We are sad to announce that long-time anti-death penalty activist Rachel King died yesterday after a long battle with cancer. Rachel died far too young but accomplished a great deal in her lifetime. As acting director of Alaskans Against the Death Penalty, Rachel helped to defeat a death penalty reinstatement bill in 1994. As part of that effort, Rachel and her colleague Barbara Hood had invited Marietta Jaeger, whose 7-year-old daughter had been murdered years before, to speak to Alaskan lawmakers about her opposition to the death penatly. Many of those lawmakers later said that listening to Marietta conviced them to change their minds and vote against the death penalty.
Recognizing the power of victims' voices against the death penalty, Rachel and Barbara collaborated to produce the first edition of Not in Our Name: Murder Victims' Families Speak Out Against the Death Penalty, and Rachel subsequently wrote and published the book Don't Kill in Our Names and its companion volume Capital Consequences: Families of the Condemned Tell Their Stories, which was one of the first investigations into the experience of families of the executed.
Rachel worked as a lawyer for the American Civil Liberties Union, lobbying on many criminal justice issues including the death penalty, served as chair of the National Coalition to Abolish the Death Penalty, and taught law school classes. When she attended Murder Victims' Families for Human Rights' founding ceremony on December 10, 2004, Rachel offered these public remarks:
I first learned about the power of murder victims to talk about this issue when I was working in Alaska back in 1994. The leader of the Senate had a bill to introduce the death penalty. He had the votes to pass it, and it looked like it was a foregone conclusion that Alaska, like a lot of other states, was going to have the death penalty. And then we brought some murder victims' families to Alaska. We brought Marietta Jaeger, whose 7-year-old daughter Susie had been kidnapped and murdered, and she changed people’s hearts and minds. Leiglsators told us later that she had changed their position on this issue. I’m proud to say that Alaska does not have the death penalty. We fought it back that year, we fought it back two years after that. We kept bringing back the murder victims' family members, and even got one of them, Bill Pelke, to move up there, and now they just don’t have a prayer of bringing the death penalty back. The momentum has totally shifted.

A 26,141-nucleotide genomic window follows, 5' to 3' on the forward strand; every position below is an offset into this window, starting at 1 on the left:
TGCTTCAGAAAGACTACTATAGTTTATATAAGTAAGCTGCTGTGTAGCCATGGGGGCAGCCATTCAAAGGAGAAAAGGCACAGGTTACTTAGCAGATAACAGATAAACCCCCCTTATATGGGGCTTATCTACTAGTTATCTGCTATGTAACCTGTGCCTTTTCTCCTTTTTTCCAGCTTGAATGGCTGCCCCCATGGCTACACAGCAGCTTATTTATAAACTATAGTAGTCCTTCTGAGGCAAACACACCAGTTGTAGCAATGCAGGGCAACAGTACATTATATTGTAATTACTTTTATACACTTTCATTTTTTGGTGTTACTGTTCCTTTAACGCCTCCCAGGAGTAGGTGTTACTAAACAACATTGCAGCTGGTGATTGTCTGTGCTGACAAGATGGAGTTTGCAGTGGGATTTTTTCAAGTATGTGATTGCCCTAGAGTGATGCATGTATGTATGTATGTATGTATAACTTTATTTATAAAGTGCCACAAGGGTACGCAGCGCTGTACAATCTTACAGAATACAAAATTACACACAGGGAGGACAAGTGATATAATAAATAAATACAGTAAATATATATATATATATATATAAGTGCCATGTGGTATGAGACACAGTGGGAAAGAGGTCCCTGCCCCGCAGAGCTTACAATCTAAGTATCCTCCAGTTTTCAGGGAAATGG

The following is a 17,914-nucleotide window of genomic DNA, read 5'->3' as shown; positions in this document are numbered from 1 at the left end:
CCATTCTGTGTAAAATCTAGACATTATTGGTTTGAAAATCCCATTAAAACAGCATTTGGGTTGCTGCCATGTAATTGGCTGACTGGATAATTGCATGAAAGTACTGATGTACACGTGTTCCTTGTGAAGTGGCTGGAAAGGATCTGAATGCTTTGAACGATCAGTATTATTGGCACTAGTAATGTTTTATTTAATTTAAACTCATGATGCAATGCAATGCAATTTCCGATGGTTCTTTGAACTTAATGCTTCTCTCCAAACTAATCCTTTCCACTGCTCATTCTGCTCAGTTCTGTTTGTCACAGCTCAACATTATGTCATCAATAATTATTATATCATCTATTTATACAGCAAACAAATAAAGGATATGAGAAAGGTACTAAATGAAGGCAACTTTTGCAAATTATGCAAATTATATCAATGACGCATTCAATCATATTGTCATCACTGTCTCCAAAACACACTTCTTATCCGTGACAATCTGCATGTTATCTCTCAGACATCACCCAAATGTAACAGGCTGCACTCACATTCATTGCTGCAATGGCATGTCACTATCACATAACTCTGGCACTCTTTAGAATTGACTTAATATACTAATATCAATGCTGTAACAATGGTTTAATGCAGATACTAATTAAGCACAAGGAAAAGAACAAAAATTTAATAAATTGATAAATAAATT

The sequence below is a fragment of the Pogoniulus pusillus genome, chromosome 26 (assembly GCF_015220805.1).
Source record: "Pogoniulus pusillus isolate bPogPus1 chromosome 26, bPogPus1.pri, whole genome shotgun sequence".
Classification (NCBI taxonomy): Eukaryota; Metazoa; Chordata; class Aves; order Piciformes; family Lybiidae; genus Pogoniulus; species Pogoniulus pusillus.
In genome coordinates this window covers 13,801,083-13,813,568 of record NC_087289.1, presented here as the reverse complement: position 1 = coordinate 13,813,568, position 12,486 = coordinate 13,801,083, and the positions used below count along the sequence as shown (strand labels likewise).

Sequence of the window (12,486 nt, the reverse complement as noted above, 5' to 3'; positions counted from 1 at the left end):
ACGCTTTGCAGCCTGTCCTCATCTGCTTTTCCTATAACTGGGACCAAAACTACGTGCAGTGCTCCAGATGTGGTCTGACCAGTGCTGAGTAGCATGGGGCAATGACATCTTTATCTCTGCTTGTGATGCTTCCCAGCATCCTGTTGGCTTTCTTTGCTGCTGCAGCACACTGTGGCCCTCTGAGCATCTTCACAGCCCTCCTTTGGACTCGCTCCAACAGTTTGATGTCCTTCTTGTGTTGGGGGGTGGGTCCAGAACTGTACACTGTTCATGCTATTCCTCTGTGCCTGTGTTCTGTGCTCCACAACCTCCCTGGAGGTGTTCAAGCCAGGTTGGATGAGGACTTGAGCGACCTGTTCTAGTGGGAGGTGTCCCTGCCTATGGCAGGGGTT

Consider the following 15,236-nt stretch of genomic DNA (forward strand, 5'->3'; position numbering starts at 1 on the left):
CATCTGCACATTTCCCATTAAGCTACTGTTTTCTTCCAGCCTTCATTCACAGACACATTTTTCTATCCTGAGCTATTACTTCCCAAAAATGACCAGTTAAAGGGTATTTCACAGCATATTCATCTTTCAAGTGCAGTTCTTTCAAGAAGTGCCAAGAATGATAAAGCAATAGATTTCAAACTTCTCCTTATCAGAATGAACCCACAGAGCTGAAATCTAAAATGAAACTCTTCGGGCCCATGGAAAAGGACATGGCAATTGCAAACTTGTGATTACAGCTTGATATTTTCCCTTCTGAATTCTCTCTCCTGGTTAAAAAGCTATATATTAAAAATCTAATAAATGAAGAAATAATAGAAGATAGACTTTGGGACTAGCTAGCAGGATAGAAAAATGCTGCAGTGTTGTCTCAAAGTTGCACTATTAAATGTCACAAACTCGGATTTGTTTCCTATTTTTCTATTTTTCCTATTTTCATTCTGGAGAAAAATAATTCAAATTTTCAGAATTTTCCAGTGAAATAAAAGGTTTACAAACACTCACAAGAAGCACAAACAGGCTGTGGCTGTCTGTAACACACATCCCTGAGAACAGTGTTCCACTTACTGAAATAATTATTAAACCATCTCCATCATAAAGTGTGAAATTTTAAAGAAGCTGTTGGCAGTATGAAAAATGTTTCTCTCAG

I’m personally interested in Murder Victims' Families for Human Rights because before I went to law school I was a human rights monitor in Guatemala, and I have a lot of feeling for that country and for the people there who suffered greatly. I got involved in going to Guatemala when I met people in the Sanctuary movement here in the U.S. who were fleeing from political persecution in Guatemala. When I was in Guatemala I worked with a woman named Annette de Garcia who had started a group for families and friends of the disappeared. One time I was in her home watching, guarding, her 4-year-old daughter, and I was looking through this closet, and there were volumes of books, literally dozens of them, and they were all photographs of family members who had been diappeared. Now this is another kind of death penalty; it’s not the kind we think about in the U.S. but it’s state-sponored execution. Really it’s the same issue of the state sponsoring violence, and how we need to move away from that. There really isn’t any other group out there making that kind of linkage between the issues, and I think MVFHR is going to do it. So the ACLU really looks forward to working with you all and I’m really glad to be here.
We remain grateful for all of Rachel's work on behalf of a better world. Our thoughts are with her family and friends.